The Mile End Cookbook
The team behind Montreal-inflected deli Mile End (and its sister, Mile End Sandwich) offer a fresh take on Jewish cuisine.
Tue Oct 2 2012
Photograph: Jolie Ruben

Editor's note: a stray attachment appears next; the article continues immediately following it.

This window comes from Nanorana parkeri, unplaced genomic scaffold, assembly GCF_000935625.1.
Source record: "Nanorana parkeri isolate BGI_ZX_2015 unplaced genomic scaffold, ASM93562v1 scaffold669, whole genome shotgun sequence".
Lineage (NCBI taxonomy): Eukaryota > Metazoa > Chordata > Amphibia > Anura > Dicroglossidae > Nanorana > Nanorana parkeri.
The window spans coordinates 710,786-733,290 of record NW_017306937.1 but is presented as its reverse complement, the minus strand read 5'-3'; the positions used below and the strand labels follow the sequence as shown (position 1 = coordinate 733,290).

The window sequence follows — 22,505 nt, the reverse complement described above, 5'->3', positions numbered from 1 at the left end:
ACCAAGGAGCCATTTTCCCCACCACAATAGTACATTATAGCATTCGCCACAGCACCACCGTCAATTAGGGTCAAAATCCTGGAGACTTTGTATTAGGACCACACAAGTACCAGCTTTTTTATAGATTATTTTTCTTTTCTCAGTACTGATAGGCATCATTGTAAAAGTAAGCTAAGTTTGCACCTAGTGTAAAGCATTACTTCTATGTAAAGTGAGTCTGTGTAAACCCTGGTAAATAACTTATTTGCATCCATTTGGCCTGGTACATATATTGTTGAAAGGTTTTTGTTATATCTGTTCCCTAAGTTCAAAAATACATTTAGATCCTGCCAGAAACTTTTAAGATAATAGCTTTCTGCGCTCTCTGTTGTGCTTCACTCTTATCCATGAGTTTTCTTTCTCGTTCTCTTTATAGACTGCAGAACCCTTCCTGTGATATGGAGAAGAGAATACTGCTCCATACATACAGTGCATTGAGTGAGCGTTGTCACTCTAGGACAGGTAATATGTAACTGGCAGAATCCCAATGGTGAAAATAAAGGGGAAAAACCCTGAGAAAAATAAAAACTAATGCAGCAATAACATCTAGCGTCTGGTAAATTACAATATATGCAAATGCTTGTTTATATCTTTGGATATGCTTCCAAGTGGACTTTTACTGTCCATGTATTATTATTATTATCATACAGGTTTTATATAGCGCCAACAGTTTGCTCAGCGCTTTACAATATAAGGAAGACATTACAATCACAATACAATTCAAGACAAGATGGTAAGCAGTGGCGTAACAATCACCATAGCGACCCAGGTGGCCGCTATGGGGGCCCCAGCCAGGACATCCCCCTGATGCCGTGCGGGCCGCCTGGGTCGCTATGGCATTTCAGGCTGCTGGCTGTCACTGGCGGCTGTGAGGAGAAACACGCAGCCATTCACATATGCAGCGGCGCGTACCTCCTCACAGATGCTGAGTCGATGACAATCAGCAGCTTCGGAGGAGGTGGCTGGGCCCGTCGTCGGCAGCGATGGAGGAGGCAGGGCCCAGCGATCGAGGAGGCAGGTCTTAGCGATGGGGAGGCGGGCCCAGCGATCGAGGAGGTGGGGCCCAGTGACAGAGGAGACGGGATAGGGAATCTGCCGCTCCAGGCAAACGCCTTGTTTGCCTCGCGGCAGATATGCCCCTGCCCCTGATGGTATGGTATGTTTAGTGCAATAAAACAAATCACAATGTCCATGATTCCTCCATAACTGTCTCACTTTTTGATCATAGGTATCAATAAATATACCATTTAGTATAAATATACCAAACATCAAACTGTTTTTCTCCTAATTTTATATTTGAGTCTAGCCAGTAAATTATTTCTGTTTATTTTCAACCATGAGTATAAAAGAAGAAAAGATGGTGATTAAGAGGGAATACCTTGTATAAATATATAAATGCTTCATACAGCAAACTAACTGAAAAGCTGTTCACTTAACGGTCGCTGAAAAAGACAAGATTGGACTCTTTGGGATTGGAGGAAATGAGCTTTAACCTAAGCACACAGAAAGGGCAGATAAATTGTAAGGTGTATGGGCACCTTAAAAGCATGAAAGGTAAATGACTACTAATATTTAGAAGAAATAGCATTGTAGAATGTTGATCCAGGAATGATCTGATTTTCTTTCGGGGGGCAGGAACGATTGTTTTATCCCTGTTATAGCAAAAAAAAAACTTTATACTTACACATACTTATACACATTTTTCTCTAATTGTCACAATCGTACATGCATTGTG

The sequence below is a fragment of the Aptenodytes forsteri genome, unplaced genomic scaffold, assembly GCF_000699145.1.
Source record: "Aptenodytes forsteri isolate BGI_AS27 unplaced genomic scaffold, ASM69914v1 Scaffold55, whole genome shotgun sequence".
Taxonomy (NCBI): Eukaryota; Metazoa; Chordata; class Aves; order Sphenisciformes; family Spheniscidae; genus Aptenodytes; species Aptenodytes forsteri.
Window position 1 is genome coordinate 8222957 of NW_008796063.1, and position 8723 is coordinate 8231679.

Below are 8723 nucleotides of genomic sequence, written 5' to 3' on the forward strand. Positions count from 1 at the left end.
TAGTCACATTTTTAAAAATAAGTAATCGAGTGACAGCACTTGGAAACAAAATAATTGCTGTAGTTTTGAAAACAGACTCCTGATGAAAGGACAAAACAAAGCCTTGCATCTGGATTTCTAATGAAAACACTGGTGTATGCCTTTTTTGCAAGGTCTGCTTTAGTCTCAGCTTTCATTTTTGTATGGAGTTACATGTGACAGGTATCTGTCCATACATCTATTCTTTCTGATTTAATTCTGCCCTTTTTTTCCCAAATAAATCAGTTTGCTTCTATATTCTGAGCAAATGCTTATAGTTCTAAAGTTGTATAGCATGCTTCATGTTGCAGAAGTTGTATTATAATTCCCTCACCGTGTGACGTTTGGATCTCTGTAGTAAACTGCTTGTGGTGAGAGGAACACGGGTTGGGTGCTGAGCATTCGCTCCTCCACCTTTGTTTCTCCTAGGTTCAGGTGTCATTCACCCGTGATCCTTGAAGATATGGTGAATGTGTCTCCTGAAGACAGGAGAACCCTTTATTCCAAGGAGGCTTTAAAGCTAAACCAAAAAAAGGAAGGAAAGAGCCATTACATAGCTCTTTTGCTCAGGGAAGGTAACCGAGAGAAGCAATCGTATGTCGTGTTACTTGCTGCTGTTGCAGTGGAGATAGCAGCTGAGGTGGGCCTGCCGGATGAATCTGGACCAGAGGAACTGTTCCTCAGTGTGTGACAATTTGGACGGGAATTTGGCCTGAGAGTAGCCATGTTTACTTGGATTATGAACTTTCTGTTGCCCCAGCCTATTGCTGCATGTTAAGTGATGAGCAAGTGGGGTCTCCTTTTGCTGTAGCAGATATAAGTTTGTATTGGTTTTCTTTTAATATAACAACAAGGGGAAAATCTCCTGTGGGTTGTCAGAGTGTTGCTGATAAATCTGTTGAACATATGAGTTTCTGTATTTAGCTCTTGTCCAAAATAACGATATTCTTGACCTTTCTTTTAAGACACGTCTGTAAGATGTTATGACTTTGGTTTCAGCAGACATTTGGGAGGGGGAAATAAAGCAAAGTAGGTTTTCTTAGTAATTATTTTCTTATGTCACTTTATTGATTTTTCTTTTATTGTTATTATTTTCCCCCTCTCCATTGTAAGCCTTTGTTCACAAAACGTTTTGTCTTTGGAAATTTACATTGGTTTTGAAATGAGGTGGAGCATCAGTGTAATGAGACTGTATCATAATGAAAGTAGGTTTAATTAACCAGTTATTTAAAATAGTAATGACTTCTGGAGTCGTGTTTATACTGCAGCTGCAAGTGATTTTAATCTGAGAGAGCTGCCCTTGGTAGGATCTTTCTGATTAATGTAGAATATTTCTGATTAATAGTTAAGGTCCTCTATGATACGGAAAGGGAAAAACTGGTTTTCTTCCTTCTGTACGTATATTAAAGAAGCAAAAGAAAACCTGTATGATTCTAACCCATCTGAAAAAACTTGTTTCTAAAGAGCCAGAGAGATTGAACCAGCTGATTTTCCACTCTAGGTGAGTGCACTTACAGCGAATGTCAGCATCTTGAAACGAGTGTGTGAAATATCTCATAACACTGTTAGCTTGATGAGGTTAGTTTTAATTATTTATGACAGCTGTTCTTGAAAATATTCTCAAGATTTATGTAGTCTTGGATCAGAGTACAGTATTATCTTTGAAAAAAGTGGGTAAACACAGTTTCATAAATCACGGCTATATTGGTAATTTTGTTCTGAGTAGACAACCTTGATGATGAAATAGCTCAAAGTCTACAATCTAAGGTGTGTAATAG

There’s a great irony embedded in modern Jewish cuisine: Although it has taut apron-string ties to the home kitchen, some of its most iconic foods aren’t often prepared there. Bagels, lox, pastrami—these are the province of delicatessens, bakeries and “appetizing” shops. It takes an ambitious amateur cook to take on such titans of the Yiddish pantry, and an equally ambitious book to guide his or her hands. To that end, consider The Mile End Cookbook, whose authors, Noah and Rae Bernamoff, are pioneers in the recent wave of nouveau Jewish restaurants. You’ll find their endearing story in these pages, told through sometimes-mellow, sometimes-manic recollections, touching paeans to the Bernamoff brood, and essays from Brooklyn luminaries like butcher Tom Mylan and pickler Bob McClure. But the real allure is those recipes—eminently usable, with smart and personal introductions—which function as a sort of Jewish cultural road map. Witness the reanimation of Eastern European foodstuffs in candid, step-by-step guides to making salt-cured lox, poached gefilte fish or Mile End’s beloved smoked meat at home. There are pickled lamb tongues, potato latkes, braided challahs and—in a time-honored tradition of scrap-saving—infinite ways to rework these pleasures into sandwiches, brunch dishes and other second-day delights. Whether or not this stuff makes you homesick, it will certainly make you hungry, so plan ahead: Some of the more intricate recipes require forethought—that smoked meat takes two weeks to make, from brine to table.